March 21, 2019

March 21, 2019

March 21, 2019
by Chris Brown

 Daniel 3:19-30; Psalm 63:1-8 

When Babylonian King Nebuchadnezzar constructed a golden statue with a requirement that all of the subjects of his kingdom assemble and bow down before it upon completion, we are all too familiar with the fate of Shadrach, Meshach and Abednego for their refusal to pay homage. Feeling taunted by the three men who proclaimed that their God would deliver them, a raging Nebuchadnezzar ordered the furnace heated “seven times above the normal”. And yet the God of Abraham, Jacob and Moses miraculously delivered Shadrach, Meshach and Abednego from the flames, even appearing with them in the furnace.  

Was Nebuchadnezzar’s rage or the fiery furnace hotter that day? Shadrach, Mechach and Abednego’s courage threatened Nebuchadnezzar’s vanity and ego. Incited by his peers, Nebuchadnezzar’s anger toward his Jewish subjects quickly turned to rage.  

In our society today, we need not look too far to see examples of rage. Hardly a day goes by where we do not bear witness to some form of road rage, a firestorm of raging comments on social media, or toxic rhetoric from those in positions of power.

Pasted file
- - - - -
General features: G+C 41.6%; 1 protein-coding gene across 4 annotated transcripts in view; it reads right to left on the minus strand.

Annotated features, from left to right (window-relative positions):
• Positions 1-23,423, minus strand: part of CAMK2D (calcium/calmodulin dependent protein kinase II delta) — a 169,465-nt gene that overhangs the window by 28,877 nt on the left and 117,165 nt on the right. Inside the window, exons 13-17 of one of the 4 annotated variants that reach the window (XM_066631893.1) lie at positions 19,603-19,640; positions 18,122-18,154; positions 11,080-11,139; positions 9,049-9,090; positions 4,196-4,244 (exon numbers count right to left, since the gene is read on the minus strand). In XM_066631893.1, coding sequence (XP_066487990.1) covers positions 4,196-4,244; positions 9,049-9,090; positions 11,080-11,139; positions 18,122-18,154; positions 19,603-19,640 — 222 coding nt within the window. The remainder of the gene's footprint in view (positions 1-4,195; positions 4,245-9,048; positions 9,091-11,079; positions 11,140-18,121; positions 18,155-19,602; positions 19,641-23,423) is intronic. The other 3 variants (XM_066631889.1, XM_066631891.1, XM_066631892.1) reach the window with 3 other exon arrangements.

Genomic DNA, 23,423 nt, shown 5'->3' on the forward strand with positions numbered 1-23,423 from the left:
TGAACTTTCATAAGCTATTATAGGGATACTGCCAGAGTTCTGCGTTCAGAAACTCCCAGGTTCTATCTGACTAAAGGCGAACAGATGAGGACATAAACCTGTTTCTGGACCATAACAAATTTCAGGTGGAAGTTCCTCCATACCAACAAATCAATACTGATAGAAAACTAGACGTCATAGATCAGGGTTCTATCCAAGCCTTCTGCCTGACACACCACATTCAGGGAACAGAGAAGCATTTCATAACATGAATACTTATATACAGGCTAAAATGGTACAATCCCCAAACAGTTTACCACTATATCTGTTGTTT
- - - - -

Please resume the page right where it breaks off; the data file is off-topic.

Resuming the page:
Psalm 63 is attributed to David when he was in the wilderness of Judah. David had fled a revolt from his own son, Absalom. In the dry Judean Wilderness, David longs to return to Jerusalem and the Temple. He speaks of a “thirsty soul” and God’s “steadfast love that is better than life.” The world rages today because it is thirsty. It is thirsty for answers, thirsty for trust, but even more so, it is thirsty for God’s steadfast love. And yet, while the world rages, God has not abandoned the world. God shows up in the fiery furnace with us or in the wilderness beside us.  

Through disciplined practices and with God’s help of sanctifying grace, we are capable of  self-control, one of the Fruits of the Spirit. The Season of Lent provides the Church with an intentional and needed opportunity to confront a world full of rage. In his sermon, Awake, Thou that Sleepest, John Wesley prays, “O God, in the midst of wrath, remember mercy! Be glorified in our reformation, not in our destruction.”